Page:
Joseph Bryer, MD

Joseph Bryer, M.D.

Adult Psychiatry

Respectful, Collaborative Care

Joseph Bryer, M.D.
Adult Psychiatry

Respectful, Collaborative Care
Depression

Normal and Abnormal Mood States

Depression

Mood disturbances in depression lead us to feel persistently and pervasively low or unable to experience joy or pleasure. When depressed, we may be pessimistic and tend to view the “glass half empty” rather than half-full. We may be so devoid of hope that we see no reason to go on living, our future (and past) colored in a negative light as far as the eye can see. Our sense of physical vitality and health fades, and seems nowhere to be found. In addition, there are changes in our emotions: we may be frequently sad or tearful, anxious, irritable, or incapable of laughter and the positive feelings associated with it. Reduced appetite, weight, and sexual interest, as well as impaired sleep, represent disturbed drives that are often experienced in depression. We might represent an episode of depression as a line remaining below a baseline, normal mood state, until an eventual return to normal in this example:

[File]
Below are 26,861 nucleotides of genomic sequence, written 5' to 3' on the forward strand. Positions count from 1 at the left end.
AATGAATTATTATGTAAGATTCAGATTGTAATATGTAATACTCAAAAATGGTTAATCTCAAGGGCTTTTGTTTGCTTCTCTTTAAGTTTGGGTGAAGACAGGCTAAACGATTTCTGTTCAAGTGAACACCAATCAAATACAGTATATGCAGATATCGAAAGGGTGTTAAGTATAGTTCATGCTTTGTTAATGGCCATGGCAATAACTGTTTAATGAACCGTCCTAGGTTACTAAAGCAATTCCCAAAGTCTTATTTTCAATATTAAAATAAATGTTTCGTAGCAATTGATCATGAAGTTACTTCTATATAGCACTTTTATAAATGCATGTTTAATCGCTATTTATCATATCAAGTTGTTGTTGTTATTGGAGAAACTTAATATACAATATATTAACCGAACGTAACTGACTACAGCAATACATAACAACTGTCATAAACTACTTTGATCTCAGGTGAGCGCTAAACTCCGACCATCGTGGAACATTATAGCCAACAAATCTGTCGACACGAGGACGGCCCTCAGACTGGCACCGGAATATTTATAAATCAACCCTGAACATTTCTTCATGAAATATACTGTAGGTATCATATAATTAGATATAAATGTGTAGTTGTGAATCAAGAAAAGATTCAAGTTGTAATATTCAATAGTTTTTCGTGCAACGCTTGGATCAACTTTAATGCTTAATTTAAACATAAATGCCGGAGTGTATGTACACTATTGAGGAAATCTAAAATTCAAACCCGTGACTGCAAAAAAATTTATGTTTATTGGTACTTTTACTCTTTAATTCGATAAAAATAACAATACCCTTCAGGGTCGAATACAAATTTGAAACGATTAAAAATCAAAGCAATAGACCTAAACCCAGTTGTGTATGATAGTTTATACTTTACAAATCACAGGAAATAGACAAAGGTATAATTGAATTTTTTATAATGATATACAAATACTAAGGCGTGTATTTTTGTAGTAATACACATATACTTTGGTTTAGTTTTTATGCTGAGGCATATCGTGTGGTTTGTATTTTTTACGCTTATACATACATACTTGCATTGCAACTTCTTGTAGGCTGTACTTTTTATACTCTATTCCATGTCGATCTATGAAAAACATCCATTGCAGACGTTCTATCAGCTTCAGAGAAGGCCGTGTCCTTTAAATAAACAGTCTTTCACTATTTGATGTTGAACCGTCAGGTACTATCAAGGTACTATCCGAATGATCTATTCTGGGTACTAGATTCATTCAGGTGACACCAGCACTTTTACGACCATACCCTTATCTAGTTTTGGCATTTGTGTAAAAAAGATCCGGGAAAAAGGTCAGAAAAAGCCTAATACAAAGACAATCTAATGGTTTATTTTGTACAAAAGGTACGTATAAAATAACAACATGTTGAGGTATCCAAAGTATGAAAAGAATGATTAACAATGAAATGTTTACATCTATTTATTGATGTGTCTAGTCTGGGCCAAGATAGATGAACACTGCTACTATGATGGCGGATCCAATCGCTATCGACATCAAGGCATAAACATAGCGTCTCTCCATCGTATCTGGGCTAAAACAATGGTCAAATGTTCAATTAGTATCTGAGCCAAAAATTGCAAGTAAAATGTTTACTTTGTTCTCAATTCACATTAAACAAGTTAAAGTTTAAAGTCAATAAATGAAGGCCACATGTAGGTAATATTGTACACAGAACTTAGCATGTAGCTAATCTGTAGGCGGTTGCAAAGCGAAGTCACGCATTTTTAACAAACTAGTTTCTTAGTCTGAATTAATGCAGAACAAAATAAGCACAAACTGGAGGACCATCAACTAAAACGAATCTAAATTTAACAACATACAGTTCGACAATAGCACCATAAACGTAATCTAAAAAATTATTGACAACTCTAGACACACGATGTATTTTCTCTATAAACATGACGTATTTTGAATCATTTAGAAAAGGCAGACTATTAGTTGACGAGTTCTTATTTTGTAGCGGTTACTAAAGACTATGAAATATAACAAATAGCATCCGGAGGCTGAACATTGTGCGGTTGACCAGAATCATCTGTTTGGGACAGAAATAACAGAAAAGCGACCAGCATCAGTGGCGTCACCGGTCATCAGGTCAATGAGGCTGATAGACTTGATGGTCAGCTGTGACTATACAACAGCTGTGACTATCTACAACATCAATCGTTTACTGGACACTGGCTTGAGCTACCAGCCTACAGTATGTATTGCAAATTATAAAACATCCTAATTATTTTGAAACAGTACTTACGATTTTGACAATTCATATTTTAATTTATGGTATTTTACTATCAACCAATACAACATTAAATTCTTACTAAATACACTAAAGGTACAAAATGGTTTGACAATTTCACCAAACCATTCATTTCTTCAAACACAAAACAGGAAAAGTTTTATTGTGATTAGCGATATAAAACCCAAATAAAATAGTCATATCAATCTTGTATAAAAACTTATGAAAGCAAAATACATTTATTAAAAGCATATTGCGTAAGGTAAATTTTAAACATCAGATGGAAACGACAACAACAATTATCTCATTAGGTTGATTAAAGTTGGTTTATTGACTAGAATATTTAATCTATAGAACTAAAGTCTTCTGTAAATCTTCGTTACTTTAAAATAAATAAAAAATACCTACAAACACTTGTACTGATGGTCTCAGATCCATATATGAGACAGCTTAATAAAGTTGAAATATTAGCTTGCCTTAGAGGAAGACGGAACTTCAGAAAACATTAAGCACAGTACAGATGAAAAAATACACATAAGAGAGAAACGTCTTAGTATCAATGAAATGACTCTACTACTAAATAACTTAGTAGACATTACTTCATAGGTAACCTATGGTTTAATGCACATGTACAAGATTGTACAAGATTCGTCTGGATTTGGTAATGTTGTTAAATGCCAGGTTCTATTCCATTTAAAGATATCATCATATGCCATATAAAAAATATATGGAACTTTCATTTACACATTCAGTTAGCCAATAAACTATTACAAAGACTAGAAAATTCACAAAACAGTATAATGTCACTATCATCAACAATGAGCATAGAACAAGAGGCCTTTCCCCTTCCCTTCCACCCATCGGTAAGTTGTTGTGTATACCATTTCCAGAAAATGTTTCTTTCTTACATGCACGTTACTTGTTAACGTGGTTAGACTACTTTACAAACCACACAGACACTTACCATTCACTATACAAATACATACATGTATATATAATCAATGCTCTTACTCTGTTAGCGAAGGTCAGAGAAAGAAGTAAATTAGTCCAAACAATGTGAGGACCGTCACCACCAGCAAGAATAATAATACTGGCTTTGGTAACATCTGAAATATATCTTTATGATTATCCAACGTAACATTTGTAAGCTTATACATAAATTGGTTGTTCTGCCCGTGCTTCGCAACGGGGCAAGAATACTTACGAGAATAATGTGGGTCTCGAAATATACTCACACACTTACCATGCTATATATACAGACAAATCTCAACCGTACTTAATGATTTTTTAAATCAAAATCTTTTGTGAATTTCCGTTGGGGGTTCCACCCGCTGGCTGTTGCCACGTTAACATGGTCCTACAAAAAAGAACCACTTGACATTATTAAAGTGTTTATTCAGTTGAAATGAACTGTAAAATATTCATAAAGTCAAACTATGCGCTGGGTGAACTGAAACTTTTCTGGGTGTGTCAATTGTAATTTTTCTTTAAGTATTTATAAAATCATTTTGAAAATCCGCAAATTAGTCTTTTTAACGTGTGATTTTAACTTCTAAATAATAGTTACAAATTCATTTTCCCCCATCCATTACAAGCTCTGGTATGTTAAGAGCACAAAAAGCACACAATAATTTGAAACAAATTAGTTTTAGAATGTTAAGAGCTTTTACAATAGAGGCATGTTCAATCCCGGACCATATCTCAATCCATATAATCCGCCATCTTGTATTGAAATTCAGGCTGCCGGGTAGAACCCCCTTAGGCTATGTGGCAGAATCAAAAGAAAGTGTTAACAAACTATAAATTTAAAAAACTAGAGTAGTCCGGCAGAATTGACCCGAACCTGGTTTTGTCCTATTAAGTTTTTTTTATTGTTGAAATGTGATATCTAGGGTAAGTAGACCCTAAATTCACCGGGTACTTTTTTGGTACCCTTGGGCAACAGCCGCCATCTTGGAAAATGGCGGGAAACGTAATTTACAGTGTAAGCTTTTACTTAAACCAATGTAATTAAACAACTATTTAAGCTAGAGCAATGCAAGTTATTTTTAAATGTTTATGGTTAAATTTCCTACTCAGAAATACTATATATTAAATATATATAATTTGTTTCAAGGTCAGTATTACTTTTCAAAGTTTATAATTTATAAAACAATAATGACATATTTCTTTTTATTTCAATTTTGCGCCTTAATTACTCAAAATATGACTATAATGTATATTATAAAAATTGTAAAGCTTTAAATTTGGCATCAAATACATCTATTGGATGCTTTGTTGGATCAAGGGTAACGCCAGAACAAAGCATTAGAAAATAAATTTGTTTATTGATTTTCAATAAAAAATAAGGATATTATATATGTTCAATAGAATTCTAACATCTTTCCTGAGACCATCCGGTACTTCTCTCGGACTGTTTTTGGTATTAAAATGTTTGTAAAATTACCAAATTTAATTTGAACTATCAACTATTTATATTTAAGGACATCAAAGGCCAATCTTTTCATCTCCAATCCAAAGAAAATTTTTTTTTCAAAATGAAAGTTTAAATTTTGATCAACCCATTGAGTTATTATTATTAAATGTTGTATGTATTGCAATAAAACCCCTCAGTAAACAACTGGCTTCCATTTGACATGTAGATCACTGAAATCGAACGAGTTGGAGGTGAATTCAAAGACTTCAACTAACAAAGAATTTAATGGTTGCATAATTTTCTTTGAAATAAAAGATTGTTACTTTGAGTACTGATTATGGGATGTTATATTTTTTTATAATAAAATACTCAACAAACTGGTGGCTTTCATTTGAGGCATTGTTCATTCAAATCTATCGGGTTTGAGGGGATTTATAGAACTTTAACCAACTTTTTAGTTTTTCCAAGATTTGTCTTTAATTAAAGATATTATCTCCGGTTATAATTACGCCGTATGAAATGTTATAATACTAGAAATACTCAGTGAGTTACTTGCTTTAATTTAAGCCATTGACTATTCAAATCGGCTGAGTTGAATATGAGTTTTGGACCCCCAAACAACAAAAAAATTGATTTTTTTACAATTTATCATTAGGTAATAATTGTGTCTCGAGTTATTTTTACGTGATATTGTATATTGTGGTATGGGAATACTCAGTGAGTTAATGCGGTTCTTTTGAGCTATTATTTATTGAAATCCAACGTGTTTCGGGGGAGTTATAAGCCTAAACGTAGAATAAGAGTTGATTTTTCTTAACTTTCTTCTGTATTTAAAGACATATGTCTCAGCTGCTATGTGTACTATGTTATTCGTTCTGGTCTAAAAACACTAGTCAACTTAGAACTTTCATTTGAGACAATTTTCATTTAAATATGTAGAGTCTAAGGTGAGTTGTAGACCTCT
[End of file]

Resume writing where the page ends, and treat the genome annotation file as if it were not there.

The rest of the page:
The graphical depictions above are examples only: individual episodes of depressive, manic or mixed states show no uniform set of symptoms or course over time. This is true not only from one individual to the next, but also true for recurrent episodes in the same individual.

Each point on this line represents total depression severity at a given point in time, by adding up a score of individual symptoms and rating their severity. People with major depression have severe enough symptoms that their score exceeds a certain severity threshold (dotted line). There are numerous rating scales for depression that could be used in this way. For example, here is the Zung self-rated scale. Here is a modified Young Mania rating scale, which would allow a similar score for the presence and severity of manic symptoms.